I've recently broken my Aeron RDM 36 carbon extension, and replaced it with a Chinook RDM 32 carbon extension. After a few months of use, I am able to compare the two products.
Carbon Extensions: Chinook rdm vs Aeron rdm
The Carbon Extension that I broke was the one visible in this link. The Chinook, on the other hand, is the one you can see in this other link. I state that I bought this Chinook, because many retailers I had contacted for products of other brands (e.g. AL360) unfortunately did not have the article available, although it was in stock on their website..... So, I made the order on Hatropina website, I was quickly supplied with the Chinook extension rdm, in time for my imminent (at that time) departure for South Africa. I also point out that the Aeron extension is equivalent to the Goya extension, for which Aeron produces the component. The Goya differs only in the stopper that blocks the mast base, and in the length (32 cm instead of 36)
Rdm Aeron extension
The Aeron extension is made of carbon (probably 100% - unverifiable data), has notches every 2 cm (side holes and not bow - stern placed), downhaul pulley integrated into the plastic base, and downhaul cleat that allows the release performing a lateral traction of the rope (that is, standing up, with the sail on the ground, starboard side on the laying surface). The mast base positioning stopper is very convenient and consists of two steel semi-circles (with small nubs in the center that fit into the extension's adjustment holes - see photo), joined by two pins at the end and held closed on the extension by an elastic band (better to have some spare ones). Pushing up the stopper, it opens; down, it blocks.
With these features, the extension is extremely comfortable and functional, with the possibility of moving the stopper easily, and of releasing the downhaul while standing, with the sail on the ground (starboard side against the support surface), placing one foot against the base , and pulling the downhaul upwards, and therefore towards yourself.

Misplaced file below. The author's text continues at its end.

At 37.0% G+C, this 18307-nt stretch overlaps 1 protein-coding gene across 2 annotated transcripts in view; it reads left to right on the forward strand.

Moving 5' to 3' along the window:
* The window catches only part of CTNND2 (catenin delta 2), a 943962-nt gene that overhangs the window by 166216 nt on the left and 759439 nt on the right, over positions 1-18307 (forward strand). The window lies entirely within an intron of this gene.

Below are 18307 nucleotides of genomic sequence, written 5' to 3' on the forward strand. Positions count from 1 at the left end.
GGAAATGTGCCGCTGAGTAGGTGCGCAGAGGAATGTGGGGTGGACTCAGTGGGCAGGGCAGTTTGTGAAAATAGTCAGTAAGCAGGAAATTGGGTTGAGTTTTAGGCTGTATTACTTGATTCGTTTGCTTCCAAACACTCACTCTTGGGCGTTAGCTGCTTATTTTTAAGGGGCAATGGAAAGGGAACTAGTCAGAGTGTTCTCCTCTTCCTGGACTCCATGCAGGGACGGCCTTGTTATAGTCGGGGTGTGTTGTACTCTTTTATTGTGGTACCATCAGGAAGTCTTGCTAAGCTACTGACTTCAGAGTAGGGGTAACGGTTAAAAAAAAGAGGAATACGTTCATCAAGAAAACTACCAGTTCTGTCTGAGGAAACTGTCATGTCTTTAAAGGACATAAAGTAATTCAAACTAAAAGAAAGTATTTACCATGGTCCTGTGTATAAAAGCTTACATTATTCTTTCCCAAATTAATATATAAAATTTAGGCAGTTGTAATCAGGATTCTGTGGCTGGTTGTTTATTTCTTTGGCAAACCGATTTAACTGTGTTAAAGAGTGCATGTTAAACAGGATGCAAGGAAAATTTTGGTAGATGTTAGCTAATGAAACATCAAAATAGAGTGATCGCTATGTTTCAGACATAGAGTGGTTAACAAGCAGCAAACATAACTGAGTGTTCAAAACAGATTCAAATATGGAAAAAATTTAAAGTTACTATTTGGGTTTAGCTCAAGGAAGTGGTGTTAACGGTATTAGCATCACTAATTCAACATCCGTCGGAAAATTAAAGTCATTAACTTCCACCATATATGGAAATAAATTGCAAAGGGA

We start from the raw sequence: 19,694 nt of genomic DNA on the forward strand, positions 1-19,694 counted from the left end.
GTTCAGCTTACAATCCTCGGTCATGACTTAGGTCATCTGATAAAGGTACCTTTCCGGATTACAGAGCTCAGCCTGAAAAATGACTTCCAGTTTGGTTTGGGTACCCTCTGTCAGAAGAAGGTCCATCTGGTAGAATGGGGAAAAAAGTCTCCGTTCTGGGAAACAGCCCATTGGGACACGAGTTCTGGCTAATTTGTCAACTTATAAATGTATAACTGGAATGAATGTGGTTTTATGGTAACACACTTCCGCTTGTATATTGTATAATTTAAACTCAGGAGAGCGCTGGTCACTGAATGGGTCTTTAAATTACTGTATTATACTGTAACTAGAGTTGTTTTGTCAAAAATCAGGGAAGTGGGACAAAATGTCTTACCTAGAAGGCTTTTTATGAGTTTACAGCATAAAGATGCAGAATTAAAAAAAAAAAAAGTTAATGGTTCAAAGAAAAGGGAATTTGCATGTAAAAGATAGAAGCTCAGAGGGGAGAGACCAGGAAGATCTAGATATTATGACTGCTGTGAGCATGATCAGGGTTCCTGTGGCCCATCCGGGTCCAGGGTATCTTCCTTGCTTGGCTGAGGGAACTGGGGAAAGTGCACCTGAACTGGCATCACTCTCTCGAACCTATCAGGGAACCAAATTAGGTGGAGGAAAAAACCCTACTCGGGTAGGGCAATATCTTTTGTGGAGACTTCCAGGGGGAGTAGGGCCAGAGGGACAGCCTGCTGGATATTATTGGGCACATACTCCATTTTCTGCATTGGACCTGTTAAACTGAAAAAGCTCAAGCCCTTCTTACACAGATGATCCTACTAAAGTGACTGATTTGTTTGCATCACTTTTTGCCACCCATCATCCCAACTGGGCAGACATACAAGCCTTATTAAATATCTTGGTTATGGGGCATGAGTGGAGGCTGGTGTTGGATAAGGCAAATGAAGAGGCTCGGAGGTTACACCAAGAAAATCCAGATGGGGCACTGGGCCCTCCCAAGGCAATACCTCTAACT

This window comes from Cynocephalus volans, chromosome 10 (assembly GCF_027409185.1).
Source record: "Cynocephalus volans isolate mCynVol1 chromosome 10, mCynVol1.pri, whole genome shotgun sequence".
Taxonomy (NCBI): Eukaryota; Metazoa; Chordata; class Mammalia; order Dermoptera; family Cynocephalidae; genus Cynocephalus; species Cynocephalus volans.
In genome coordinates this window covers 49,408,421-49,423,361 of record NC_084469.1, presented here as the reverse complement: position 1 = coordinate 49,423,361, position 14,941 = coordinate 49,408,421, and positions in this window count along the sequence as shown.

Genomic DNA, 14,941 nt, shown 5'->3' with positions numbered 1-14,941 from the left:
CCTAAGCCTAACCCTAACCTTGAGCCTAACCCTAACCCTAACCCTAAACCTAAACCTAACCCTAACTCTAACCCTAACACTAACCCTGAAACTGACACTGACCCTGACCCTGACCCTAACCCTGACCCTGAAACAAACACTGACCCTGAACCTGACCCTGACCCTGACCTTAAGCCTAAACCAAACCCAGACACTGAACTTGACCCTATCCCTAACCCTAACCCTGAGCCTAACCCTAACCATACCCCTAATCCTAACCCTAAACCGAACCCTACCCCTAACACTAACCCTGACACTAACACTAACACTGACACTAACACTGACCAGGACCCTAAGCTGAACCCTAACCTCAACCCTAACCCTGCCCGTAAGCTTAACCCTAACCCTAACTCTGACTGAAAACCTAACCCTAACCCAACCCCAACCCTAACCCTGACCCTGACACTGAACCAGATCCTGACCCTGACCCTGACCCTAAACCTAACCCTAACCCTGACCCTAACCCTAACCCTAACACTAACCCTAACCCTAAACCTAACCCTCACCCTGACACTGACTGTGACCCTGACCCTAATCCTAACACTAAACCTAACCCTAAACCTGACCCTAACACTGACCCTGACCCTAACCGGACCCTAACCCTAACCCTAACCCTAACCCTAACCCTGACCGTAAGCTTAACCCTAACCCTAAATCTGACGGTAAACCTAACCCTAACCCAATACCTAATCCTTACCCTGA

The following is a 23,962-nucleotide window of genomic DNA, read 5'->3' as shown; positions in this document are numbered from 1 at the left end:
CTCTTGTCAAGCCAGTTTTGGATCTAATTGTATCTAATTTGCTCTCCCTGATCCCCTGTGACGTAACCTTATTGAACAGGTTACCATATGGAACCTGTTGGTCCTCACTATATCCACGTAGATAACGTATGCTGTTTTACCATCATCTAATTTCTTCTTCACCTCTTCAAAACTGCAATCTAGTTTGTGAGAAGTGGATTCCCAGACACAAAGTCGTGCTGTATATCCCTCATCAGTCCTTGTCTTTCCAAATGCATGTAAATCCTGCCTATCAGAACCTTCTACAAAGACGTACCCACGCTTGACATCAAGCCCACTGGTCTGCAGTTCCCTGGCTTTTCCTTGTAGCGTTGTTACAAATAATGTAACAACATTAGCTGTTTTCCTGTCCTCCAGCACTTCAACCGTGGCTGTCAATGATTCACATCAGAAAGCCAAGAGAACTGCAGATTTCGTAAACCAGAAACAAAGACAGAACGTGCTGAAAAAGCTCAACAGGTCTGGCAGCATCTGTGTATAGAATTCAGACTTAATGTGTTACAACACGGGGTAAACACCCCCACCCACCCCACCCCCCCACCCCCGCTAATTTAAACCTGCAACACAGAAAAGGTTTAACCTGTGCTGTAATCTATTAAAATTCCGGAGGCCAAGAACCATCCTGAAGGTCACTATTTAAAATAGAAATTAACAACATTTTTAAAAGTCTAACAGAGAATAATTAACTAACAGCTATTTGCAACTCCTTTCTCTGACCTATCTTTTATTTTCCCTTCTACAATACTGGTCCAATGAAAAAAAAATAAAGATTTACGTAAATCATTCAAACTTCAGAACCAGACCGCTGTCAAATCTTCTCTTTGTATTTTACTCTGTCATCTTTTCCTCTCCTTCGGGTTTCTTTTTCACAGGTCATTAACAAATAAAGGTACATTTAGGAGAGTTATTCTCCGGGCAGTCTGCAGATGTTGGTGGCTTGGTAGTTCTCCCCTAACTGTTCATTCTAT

On the sturdiness and resistance of the product, I can say that I have used it for 4-5 years even in demanding conditions (ocean wave spots, remedying some important wipe-outs), and that it only broke when the mast tip got stuck against the rocky bottom, and an oncoming wave put pressure on the board. Speaking with Boucke Becker, the owner of Whitcraft, in Fuerteventura, I remember that he had pointed out to me that their extensions have bow-stern holes, and not lateral ones, to offer greater lateral resistance, given that in the event of a wipe out, the extensions are subjected at the greatest effort right on the sides.
So far, I consider Aeron extension a valid product at a reasonable price (some carbon extensions, today, have well exceeded 200 euros)
Rdm Chinook extension
The Chinook extension is 100% carbon, has notches every 2 cm (also in this case, side holes), pulley for the downhaul integrated in the plastic base, and downhaul cleat which allows the release by pulling aft the line (that is, horizontally, with the sail on the ground, starboard side on the laying surface). The original retainer for positioning the mast base is plastic made. Upon delivery, I was provided with another relatively comfortable retainer (always a Chinook piece, see photo), which consists of a circle of thick, rigid plastic, which has two opposite holes, into which the steel pin, that passes through the extension holes, enters. A sort of plastic cap, at one end of the pin, blocks it on the retainer, to prevent it from disengaging.
Chinook is known for producing quality, and robust components. The short period of use does not yet allow me to confirm on the resistance. The original stopper can be fixed easily, but tends to get stuck with sand and doesn't feel as solid. The replacement one does its job, looks sturdy, but can't be placed easily, with one hand.
As for the downhaul cleat, it appears less comfortable than the Aeron extension one. In fact, if it is very easy to pull the downhaul line upwards, as described above, it is, however, more awkward to pull it sideways, i.e. parallel to the ground, with the sail rigged and laying on the ground (starboard side, always against the laying plane). To exercise effective traction, you cannot help yourself by pushing the base extension with your leg, but only need to pull aft with your arm.
Ultimately, this extension also seems to me a valid product, but it can be improved in some details.
Hang loose. Fabio
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